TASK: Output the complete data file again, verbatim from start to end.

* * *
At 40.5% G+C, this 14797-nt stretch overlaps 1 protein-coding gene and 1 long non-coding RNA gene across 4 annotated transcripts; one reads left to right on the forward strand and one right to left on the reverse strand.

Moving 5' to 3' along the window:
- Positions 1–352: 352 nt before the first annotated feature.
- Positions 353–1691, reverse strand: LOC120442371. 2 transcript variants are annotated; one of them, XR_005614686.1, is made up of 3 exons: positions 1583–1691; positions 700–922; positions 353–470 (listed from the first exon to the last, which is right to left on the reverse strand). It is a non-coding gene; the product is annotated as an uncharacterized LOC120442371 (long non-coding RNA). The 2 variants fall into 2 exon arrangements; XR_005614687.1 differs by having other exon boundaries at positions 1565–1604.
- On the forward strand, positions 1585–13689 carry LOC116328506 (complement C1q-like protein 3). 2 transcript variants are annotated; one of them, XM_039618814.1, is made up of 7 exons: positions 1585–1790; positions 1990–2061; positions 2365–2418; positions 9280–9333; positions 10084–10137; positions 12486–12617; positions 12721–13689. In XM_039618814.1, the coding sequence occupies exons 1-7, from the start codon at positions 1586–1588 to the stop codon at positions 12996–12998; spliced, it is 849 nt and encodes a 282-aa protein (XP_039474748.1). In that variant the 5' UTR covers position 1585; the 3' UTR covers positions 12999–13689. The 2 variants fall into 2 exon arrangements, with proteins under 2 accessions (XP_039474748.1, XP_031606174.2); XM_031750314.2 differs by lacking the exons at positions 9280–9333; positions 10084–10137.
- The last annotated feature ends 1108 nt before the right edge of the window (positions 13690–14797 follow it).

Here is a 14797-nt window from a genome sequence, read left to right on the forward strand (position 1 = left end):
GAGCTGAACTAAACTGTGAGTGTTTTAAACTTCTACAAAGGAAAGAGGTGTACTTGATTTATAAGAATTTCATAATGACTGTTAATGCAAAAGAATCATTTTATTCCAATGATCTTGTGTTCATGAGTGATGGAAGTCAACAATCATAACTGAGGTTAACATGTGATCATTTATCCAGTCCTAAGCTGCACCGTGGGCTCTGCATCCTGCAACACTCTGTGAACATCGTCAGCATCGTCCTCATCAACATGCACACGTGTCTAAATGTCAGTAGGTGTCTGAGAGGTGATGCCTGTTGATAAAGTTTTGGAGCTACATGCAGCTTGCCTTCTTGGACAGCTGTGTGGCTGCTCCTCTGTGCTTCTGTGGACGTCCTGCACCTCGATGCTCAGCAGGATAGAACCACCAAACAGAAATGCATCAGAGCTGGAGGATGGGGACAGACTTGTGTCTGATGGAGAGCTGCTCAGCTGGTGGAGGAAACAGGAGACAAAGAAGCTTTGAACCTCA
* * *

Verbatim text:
At 40.5% G+C, this 14797-nt stretch overlaps 1 protein-coding gene and 1 long non-coding RNA gene across 4 annotated transcripts; one reads left to right on the forward strand and one right to left on the reverse strand.

Moving 5' to 3' along the window:
- Positions 1–352: 352 nt before the first annotated feature.
- Positions 353–1691, reverse strand: LOC120442371. 2 transcript variants are annotated; one of them, XR_005614686.1, is made up of 3 exons: positions 1583–1691; positions 700–922; positions 353–470 (listed from the first exon to the last, which is right to left on the reverse strand). It is a non-coding gene; the product is annotated as an uncharacterized LOC120442371 (long non-coding RNA). The 2 variants fall into 2 exon arrangements; XR_005614687.1 differs by having other exon boundaries at positions 1565–1604.
- On the forward strand, positions 1585–13689 carry LOC116328506 (complement C1q-like protein 3). 2 transcript variants are annotated; one of them, XM_039618814.1, is made up of 7 exons: positions 1585–1790; positions 1990–2061; positions 2365–2418; positions 9280–9333; positions 10084–10137; positions 12486–12617; positions 12721–13689. In XM_039618814.1, the coding sequence occupies exons 1-7, from the start codon at positions 1586–1588 to the stop codon at positions 12996–12998; spliced, it is 849 nt and encodes a 282-aa protein (XP_039474748.1). In that variant the 5' UTR covers position 1585; the 3' UTR covers positions 12999–13689. The 2 variants fall into 2 exon arrangements, with proteins under 2 accessions (XP_039474748.1, XP_031606174.2); XM_031750314.2 differs by lacking the exons at positions 9280–9333; positions 10084–10137.
- The last annotated feature ends 1108 nt before the right edge of the window (positions 13690–14797 follow it).

Here is a 14797-nt window from a genome sequence, read left to right on the forward strand (position 1 = left end):
GAGCTGAACTAAACTGTGAGTGTTTTAAACTTCTACAAAGGAAAGAGGTGTACTTGATTTATAAGAATTTCATAATGACTGTTAATGCAAAAGAATCATTTTATTCCAATGATCTTGTGTTCATGAGTGATGGAAGTCAACAATCATAACTGAGGTTAACATGTGATCATTTATCCAGTCCTAAGCTGCACCGTGGGCTCTGCATCCTGCAACACTCTGTGAACATCGTCAGCATCGTCCTCATCAACATGCACACGTGTCTAAATGTCAGTAGGTGTCTGAGAGGTGATGCCTGTTGATAAAGTTTTGGAGCTACATGCAGCTTGCCTTCTTGGACAGCTGTGTGGCTGCTCCTCTGTGCTTCTGTGGACGTCCTGCACCTCGATGCTCAGCAGGATAGAACCACCAAACAGAAATGCATCAGAGCTGGAGGATGGGGACAGACTTGTGTCTGATGGAGAGCTGCTCAGCTGGTGGAGGAAACAGGAGACAAAGAAGCTTTGAACCTCA